Eagles Riding Momentum to Super Bowl LII

by Marc Narducci | Feb 3, 2018
Eagles Riding Momentum to Super Bowl LII The Eagles enter Super Bowl LII as the underdog and what else is new? It’s the third straight game that Las Vegas isn’t showing faith in the Eagles, who opened as a six-point underdog to the New England Patriots.

This is a Patriots team that is vulnerable, as Jacksonville gave New England all it could handle in the AFC championship.

That said, the Patriots have the best quarterback-coach combo in the history of the NFL with Tom Brady and Bill Belichick.

The worries about Brady having stitches in his hand were alleviated during the Pats 24-20 win over Jacksonville in the AFC title game. He completed 26 of 38 passes for 290 yards, two touchdowns and no interceptions for a 108.4 passer rating.

As great as Brady has been by winning five of seven Super Bowls, his career Super Bowl passer rating of 90.1 is good, but not off-the charts.

What has been of the charts is the playoff passer rating of Eagles quarterback Nick Foles, albeit in only a three-game sample.

Foles has a 116.4 passer rating in the three games. Even though he once threw seven touchdown passes in a regular season game, Foles is coming off his best career performance during the Eagles 38-7 NFC championship win over the Minnesota Vikings.

Foles completed 26 of 33 passes for 352 yards, three touchdowns, no interceptions and a 141.4 passer rating.

Of course, now Foles has to face Brady, not only the greatest quarterback in NFL history but one of the best clutch quarterbacks as well.

He led the Pats back from a 20-10 deficit against a Jacksonville defense that is among the best in the NFL.

And he did it without Rob Gronkowski, who missed most of the game with a concussion. Gronkowski returned to practice before the Pats departed for Minnesota for the Super Bowl and if he is 100 percent, he will pose a major problem.

Gronkowski had one reception for 21 yards against Jacksonville and with him on the sidelines for a majority of the game, the Patriots still had enough to win.

New England has an excellent starting receiving duo. Danny Amendola, a former member of the Eagles practice squad, caught fourth quarter touchdown passes of 9 and 4 yards in the win over Jacksonville. He finished with seven receptions for 84 yards and the two scores.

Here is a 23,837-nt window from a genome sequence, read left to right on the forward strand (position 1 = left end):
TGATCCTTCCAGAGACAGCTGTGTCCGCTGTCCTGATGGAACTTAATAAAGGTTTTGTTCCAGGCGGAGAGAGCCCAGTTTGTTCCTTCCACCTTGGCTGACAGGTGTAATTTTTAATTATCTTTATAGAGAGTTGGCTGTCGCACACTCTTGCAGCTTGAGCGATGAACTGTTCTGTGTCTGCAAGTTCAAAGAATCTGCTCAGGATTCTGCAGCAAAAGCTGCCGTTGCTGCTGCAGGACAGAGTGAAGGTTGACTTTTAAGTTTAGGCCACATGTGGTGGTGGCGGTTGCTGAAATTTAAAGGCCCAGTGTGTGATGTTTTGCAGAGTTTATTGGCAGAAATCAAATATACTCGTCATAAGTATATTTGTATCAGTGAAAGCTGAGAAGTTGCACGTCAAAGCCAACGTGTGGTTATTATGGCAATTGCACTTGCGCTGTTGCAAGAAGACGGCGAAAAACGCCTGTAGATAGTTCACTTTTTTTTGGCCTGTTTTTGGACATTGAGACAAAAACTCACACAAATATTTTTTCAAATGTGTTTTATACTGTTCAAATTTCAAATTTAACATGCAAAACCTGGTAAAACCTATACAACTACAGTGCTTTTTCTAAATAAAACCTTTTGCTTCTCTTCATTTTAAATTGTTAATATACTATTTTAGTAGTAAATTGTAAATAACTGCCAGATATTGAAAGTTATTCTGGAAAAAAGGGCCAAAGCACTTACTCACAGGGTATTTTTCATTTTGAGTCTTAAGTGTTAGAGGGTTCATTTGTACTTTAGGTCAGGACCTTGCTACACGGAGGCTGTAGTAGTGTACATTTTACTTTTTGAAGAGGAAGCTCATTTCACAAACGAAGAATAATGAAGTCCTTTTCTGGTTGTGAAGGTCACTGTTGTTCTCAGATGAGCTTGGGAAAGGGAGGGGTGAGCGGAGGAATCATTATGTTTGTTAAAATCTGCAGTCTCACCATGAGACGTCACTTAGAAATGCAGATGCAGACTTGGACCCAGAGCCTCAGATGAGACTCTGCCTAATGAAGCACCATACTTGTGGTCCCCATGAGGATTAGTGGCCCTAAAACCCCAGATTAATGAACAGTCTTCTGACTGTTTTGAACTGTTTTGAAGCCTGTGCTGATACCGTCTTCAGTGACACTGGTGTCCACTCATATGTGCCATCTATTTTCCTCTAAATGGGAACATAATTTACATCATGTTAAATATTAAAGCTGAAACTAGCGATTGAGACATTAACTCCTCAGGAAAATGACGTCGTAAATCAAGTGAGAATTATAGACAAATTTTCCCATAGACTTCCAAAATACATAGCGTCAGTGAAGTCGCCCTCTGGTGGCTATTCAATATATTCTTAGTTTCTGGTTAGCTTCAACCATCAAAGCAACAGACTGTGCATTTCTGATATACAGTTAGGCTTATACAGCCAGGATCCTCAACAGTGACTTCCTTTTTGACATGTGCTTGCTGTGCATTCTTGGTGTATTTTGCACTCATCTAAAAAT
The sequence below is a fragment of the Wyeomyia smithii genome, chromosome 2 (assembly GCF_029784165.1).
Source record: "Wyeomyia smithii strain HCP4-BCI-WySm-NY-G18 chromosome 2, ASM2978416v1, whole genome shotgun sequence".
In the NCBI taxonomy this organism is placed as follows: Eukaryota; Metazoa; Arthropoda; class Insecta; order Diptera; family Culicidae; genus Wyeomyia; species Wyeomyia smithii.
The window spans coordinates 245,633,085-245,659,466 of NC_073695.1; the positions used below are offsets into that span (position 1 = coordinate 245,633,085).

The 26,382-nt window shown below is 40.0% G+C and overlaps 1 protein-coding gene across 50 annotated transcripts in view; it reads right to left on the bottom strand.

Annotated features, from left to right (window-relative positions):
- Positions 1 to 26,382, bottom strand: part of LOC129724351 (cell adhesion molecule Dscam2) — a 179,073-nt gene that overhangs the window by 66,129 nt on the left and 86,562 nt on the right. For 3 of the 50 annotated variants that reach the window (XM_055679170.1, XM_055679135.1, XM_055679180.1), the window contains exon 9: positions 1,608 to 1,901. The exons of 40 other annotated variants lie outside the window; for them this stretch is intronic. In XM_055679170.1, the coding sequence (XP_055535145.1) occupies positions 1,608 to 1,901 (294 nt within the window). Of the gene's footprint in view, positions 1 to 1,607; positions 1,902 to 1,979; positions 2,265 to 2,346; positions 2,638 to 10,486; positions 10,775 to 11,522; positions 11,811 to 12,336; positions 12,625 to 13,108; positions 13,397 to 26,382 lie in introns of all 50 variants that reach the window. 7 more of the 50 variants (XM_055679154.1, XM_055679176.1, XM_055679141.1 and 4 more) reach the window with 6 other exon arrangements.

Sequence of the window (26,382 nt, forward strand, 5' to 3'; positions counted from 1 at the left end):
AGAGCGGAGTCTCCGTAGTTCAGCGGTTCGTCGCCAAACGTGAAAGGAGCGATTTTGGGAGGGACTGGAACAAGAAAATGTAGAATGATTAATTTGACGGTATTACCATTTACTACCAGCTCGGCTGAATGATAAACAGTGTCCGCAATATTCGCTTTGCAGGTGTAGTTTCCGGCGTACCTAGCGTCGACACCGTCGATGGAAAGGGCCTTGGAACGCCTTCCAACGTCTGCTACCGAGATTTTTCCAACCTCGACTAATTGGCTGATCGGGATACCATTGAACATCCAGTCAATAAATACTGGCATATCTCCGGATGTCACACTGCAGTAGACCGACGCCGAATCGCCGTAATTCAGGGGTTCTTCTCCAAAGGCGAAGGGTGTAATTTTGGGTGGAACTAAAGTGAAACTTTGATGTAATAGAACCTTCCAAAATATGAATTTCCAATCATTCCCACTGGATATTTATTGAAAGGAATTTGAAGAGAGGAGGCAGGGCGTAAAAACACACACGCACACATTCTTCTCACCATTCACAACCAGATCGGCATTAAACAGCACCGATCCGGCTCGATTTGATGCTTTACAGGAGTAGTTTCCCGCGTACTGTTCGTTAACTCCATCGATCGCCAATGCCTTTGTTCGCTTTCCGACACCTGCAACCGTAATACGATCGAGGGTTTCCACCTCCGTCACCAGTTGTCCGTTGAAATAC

Brandin Cooks, who had six receptions for 100 yards against Jacksonville, is a deep threat who can stretch the defenses.

The Patriots don’t have great receiving depth, but running back Dion Lewis, a former Eagle, is a threat coming out of the backfield.

Here is why New England is vulnerable – as well as the Pats can throw the ball, they don’t have a strong running game. The Pats rushed for just 46 yards in 19 carries against Jacksonville.

Brady has shown that when teams put the heat on him, the way the New York Giants did in winning two Super Bowls over the Patriots, that he can be rattled. If New England can’t run the ball, it will allow the Eagles pass rushers to tee off on Brady.

And that brings us to the most important point – the Eagles have a major advantage on both sides of the line of scrimmage.

They have the type of defense line that can put the heat on Brady. Three-time Pro Bowl tackle Fletcher Cox, has had two dominant playoff games this year as has the entire unit. Safety Malcolm Jenkins has been playing at his Pro Bowl level against both the pass and the run in the playoffs.

On the other side of the ball, the Eagles offensive line, led by center Jason Kelce, has the ability to control the clock against a questionable Pats defensive line.

The Eagles should be able to run the ball, which will open opportunities for Foles and the passing game.

Both teams have excellent kickers, the Eagles with rookie Jake Elliott and the Pats with veteran Stephen Gostowski.

The game very well could come down to the kicking game and both teams have a player capable of hitting the clutch late field goal.

This should be a great game, but the Eagles aren’t in the mode of “just happy to be there.”

The Eagles have a legitimate chance to win the game and bring Philadelphia its first ever Super Bowl title.

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Author: Marc Narducci


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